Ian Rankin can’t visit disabled son due to coronavirus pandemic

The Scottish author Ian Rankin has revealed it has been ‘devastating’ not hugging his disabled son during the coronavirus pandemic.

The Fife-born best selling crime writer, 60, who is best known for his Inspector Rebus novels, spoke about the challenges of lockdown during a virtual appearance at the Edinburgh International Book Festival online, where he drew 2,200 viewers. 

His son Kit, 26, has Angelman syndrome, a rare genetic condition affecting the nervous system, and has been locked down at the disabled facility where he lives since early March.

Ian revealed: ‘We have not been able to sit with him on a sofa, and hug him or touch him…It is really heartbreaking but it would be deadly dangerous for people with deadly, life-threatening conditions. He is coping fine, though, better than we are.’   

Bestselling crime writer Ian Rankin, 60, has revealed it has been 'devastating' not hugging his disabled son during the coronavirus pandemic

Bestselling crime writer Ian Rankin, 60, has revealed it has been ‘devastating’ not hugging his disabled son during the coronavirus pandemic

Ian was being interviewed by writer and broadcaster Ruth Wishart ahead of the publication of the new Rebus novel, A Song for the Dark Times, in October. 

Speaking at the event, the author explained: ‘His birthday was July. He doesn’t understand, and he has no concept of two dimensions so screens don’t mean anything to him. 

‘The idea of Facetime doesn’t work for him, so it has been devastating.’

Meanwhile he revealed how the unit’s ‘amazing’ staff had been able to hug Kit but the 26-year-old was unable to mix with other residents during the coronavirus pandemic.

Ian's son Kit, 26, has Angelman syndrome, a rare genetic condition affecting the nervous system, and has been locked down at the disabled facility where he lives since early March

Ian’s son Kit, 26, has Angelman syndrome, a rare genetic condition affecting the nervous system, and has been locked down at the disabled facility where he lives since early March

Ian also explained how a ‘sore’ spot of the pandemic had been the closure of the Oxford Bar, which features in his Inspector Rebus novels, and other small pubs unsuitable for social distancing.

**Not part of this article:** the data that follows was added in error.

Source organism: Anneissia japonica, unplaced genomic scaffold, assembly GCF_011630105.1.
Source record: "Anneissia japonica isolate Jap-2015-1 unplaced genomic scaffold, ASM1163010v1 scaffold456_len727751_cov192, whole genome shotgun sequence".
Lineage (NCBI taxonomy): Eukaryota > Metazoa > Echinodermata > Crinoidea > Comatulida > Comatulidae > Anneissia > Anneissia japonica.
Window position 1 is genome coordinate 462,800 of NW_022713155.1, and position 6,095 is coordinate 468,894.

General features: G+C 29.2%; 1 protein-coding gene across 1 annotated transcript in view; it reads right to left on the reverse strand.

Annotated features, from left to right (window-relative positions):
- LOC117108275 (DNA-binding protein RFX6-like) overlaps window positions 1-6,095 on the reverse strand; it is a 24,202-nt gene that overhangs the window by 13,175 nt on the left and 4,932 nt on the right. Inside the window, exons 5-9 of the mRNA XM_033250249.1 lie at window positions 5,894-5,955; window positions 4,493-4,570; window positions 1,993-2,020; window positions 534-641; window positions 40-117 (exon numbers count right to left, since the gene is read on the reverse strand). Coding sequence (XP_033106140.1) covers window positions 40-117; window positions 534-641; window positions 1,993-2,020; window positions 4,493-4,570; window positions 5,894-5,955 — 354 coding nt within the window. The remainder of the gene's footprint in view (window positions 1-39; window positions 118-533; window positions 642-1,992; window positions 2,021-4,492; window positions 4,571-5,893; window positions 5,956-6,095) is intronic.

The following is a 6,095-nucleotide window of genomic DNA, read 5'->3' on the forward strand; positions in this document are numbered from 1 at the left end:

He said: ‘It was sore. It still is sore, because the Oxford Bar is still closed. You can’t socially distance there. It is tiny. I don’t know how they’ll get around it if they ever do get round it.  

He said he was finding the current conditions in pubs and restaurants challenging, saying: ‘There’s no craic, no milling about of people who’re going to give you a joke or a piece of news. 

‘I am really missing them.’  

What is Angelman syndrome?  

Angelman syndrome is a genetic condition that affects the nervous system and causes severe physical and learning disabilities.

A person with Angelman syndrome will have a near-normal life expectancy, but they will need support throughout their life.

Characteristics of Angelman syndrome

A child with Angelman syndrome will begin to show signs of delayed development at around 6 to 12 months of age, such as being unable to sit unsupported or make babbling noises.

Later, they may not speak at all or may only be able to say a few words. However, most children with Angelman syndrome will be able to communicate using gestures, signs or other systems.

The movement of a child with Angelman syndrome will also be affected. They may have difficulty walking because of issues with balance and co-ordination (ataxia). Their arms may tremble or make jerky movements, and their legs may be stiff.

Several distinctive behaviours are associated with Angelman syndrome. These include:

  • frequent laughter and smiling, often with little stimulus
  • being easily excitable, often flapping the hands
  • being restless (hyperactive)
  • having a short attention span
  • trouble sleeping and needing less sleep than other children
  • a particular fascination with water

 

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‘A lot of my favourite bars in Edinburgh are small, old-fashioned bars. The vast majority of them are still closed.

‘Even if you do go to a pub it’s just not the same now. I’m really missing pubs. Ever since I’ve been a teenager my hobby has been going to the pub.

He said he had even visited the bar to mark his birthday at the height of the pandemic, explaining that he’d used his hours exercise to walk to his haunt, pour a glass of beer from a can, drink it, then walk home. 

Calling the experience ‘pretty grim’, Ian added: ‘It will take more than Covid to keep me away from the Oxford Bar on my 60th birthday.’ 

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